in categories: project management
Building projects can be so complex that it’s easy to lose sight of the primary objective: to deliver a building that is efficient, fit-for-purpose, safe and comfortable for the people that work in or visit it.
There are five key elements to delivering a building that meets all of these requirements:
1. Concentrate on whole-life value, not just initial capital costs
Budgets are often tight, so it is tempting to cut costs at the outset. The problem with this approach is that if you over-do cost cutting it can be difficult to deliver within the overall budget.
Another unintended consequence is that buildings that are cheap at the outset are often much more expensive to run in the long term.
2. Identify the needs of various groups of users of the building and make sure they are “in balance”.
It is important to consult all stakeholders and accommodate their needs, without giving precedence to “those who shout loudest”.
In a health building for example, this means discussing requirements with medical staff, nurses, administrative staff, finance, estates and maintenance and patient groups (such as Friends of the Hospital).
In education buildings it will include Management, Finance, Administration, Teaching staff and students.
3. When you have established a budget, stick to it!
The most important thing to get under control is changes during design or construction, because they almost always cost more than the original design and also cause delays which exacerbate the additional costs.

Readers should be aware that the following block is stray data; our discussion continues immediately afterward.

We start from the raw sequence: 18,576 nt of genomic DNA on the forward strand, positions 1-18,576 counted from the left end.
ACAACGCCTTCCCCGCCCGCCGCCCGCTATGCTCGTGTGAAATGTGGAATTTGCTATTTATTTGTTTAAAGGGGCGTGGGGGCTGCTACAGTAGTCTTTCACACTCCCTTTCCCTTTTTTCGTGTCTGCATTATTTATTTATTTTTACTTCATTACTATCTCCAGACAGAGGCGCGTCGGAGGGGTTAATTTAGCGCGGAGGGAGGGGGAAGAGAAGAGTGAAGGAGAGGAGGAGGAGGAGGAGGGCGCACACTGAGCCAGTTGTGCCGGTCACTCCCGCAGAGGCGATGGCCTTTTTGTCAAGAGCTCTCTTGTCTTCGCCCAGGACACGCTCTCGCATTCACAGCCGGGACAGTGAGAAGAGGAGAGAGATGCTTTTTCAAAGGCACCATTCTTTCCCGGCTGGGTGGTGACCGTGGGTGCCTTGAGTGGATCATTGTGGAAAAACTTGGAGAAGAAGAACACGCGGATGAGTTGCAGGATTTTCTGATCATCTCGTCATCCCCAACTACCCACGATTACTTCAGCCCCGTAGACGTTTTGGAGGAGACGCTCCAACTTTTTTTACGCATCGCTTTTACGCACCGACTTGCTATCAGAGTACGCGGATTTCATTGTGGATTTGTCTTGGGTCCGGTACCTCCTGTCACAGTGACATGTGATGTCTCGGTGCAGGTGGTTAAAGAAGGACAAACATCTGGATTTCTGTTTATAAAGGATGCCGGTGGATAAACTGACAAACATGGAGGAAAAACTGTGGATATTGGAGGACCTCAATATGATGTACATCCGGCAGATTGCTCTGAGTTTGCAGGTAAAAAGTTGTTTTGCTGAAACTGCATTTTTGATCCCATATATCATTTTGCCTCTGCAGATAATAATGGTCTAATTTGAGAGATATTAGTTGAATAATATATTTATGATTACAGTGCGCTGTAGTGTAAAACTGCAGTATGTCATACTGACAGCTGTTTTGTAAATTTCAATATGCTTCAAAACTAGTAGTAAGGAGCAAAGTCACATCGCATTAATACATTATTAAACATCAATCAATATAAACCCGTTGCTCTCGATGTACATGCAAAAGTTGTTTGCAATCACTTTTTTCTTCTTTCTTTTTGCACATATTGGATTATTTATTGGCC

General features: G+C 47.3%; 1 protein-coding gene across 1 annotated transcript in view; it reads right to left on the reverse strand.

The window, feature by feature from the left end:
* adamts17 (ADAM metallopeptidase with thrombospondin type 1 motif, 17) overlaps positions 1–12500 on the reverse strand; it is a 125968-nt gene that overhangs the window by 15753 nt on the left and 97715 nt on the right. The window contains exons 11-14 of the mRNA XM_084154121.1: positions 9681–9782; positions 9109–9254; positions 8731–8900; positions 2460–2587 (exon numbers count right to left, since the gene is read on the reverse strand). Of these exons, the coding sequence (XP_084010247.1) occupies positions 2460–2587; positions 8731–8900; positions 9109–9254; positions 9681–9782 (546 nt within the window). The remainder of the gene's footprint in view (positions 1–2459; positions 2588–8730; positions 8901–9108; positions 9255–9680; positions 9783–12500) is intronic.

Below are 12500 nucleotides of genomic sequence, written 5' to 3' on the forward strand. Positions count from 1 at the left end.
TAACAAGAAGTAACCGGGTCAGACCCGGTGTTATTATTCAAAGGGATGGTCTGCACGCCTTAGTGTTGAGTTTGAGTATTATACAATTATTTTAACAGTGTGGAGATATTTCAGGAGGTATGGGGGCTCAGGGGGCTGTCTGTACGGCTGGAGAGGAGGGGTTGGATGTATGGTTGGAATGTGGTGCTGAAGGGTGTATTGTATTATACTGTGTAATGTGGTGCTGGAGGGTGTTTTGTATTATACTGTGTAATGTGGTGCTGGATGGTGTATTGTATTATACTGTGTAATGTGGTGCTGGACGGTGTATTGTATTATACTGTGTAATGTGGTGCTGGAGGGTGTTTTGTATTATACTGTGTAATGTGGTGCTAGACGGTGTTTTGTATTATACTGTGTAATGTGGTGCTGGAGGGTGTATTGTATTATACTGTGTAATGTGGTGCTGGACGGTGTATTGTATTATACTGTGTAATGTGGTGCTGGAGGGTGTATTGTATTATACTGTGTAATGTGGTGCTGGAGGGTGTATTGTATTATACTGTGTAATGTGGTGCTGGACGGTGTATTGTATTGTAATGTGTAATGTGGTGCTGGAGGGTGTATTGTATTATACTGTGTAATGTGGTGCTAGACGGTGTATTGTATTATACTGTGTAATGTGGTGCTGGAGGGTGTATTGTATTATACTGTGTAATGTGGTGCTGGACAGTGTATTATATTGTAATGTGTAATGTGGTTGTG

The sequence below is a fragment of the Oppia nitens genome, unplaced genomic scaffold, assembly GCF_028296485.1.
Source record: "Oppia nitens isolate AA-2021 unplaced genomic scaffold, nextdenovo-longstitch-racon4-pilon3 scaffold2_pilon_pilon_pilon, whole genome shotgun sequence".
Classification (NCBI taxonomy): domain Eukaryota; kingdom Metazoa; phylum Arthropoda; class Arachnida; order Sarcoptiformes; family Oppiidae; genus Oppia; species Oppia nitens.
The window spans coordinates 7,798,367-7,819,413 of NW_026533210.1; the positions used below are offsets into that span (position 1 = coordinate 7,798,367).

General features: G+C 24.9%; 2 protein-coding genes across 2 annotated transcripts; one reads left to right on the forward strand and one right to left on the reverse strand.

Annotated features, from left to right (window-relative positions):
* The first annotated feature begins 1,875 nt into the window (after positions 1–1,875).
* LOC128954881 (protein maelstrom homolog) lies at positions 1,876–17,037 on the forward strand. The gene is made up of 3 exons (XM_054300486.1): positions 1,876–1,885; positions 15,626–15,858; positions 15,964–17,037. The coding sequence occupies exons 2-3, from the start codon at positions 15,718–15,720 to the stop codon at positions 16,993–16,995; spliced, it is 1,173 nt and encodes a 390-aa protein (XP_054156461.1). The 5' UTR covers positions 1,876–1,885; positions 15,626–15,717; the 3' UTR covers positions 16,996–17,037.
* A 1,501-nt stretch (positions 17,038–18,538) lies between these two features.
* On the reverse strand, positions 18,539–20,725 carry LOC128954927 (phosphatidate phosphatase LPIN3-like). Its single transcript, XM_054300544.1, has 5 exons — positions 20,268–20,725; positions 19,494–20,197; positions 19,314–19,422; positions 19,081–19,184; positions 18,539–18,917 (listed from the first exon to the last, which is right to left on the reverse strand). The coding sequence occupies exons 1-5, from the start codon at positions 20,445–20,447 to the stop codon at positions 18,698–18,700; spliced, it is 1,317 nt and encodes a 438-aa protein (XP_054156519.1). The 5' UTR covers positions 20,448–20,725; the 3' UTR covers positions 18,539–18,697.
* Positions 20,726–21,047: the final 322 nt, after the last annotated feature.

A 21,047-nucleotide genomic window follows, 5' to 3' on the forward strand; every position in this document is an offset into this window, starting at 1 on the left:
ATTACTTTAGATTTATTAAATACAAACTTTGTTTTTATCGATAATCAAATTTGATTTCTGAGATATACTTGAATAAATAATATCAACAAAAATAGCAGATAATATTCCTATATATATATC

Change control processes, which include the advantages, disadvantages and the costs of proposed changes are vital. (It can often be better to delay changes until a building has been handed over).
4. Communicate clearly throughout the project
Many users involved in building projects are not experienced in the process and may have difficulty in understanding drawings and understanding the technical terms involved.
It is the responsibility of a Project Manager and Design Team to ensure that everything is explained to stakeholders and to ensure that they are kept well informed.
5. Handover the building efficiently
A complex building may be difficult for staff to find their way around. It is important that everybody can use or maintain the equipment effectively before the building is used to full capacity.
A proper programme for handover is essential including tours, familiarisation and training.
Living and working in effective and efficient buildings is an essential to people's wellbeing, therefore the importance of user satisfaction cannot be underestimated.
by Robert Davis
| 12/08/2016 14:00 |comments powered by Disqus